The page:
Intown Community Church always manages to line up great acts for their Coffeehouse Series. This past Friday, we were treated to a wonderful double-bill: Randall Goodgame and Pierce Pettis.
If you were to search through the archives of this humble weblog, you would find a number of favorable references to Randall Goodgame. Although he writes for Caedmon's Call these days, he is quite the singer/songwriter in his own right. His writing can make you chuckle and can also make you cry, often within the same song. His songs tell stories that honestly portray the struggles and pain of life, but his music always offers hope and redemption. He also has a talent for writing memorable melodies and hooks. All in all, Team Redd highly recommends Randall. Because he did not have the main slot at Friday's show, he did not play a full set. But the songs he did play were fantastic. We look forward to seeing him play a full show sometime soon.
Pierce Pettis is a stud. I'm not sure how else to describe him. Like Randall, Pierce tells stories in song that evoke a range of emotions and reactions. His songs are peppered with attention to detail and clever turns of phrases. His skills on the guitar are amazing. Even if people haven't heard of Pierce Pettis, they have probably heard his music, as he has written or co-written numerous songs recorded by famous artists. His live show defies explanation, though. Not because of the music or performance, mind you. The guy is just, just ... well, "weird" is probably the best way to describe him. His rambling song introductions often meander far from the actual topic, but they are always entertaining. Sometimes the stories are more enjoyable than the actual songs, and that is saying a lot. He is quite a unique individual, but one overbrimming with talent. If you want to listen to some great music, pick up one of his albums. But better yet, try to catch him in concert.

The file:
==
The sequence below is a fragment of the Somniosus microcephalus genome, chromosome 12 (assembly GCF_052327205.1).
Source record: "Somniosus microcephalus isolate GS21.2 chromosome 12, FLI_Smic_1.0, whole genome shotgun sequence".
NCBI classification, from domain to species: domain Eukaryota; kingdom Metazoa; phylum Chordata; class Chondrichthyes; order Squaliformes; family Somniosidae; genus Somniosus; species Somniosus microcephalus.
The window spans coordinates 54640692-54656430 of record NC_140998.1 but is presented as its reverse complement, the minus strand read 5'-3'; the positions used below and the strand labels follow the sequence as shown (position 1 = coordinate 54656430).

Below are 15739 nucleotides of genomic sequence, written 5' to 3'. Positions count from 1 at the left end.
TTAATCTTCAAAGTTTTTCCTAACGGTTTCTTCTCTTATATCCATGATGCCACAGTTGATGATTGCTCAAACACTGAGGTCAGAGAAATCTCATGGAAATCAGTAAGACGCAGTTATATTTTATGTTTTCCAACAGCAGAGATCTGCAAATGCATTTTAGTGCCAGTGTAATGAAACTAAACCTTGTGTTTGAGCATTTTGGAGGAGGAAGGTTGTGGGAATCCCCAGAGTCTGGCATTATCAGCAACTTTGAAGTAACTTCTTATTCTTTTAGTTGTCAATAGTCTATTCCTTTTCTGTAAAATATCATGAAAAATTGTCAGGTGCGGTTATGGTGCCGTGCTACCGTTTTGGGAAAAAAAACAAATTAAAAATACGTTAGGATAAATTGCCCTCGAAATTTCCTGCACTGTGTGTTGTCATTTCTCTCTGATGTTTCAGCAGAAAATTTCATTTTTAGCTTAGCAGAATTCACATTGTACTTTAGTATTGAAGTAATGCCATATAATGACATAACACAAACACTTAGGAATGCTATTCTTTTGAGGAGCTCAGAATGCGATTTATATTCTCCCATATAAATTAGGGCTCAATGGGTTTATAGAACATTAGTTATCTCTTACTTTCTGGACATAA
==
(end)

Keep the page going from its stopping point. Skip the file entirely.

(PS The opening act was a college student from Intown. He played only three songs. He had a very good voice, but his songs were decent yet unremarkable. I guess that's why he was the opening act.)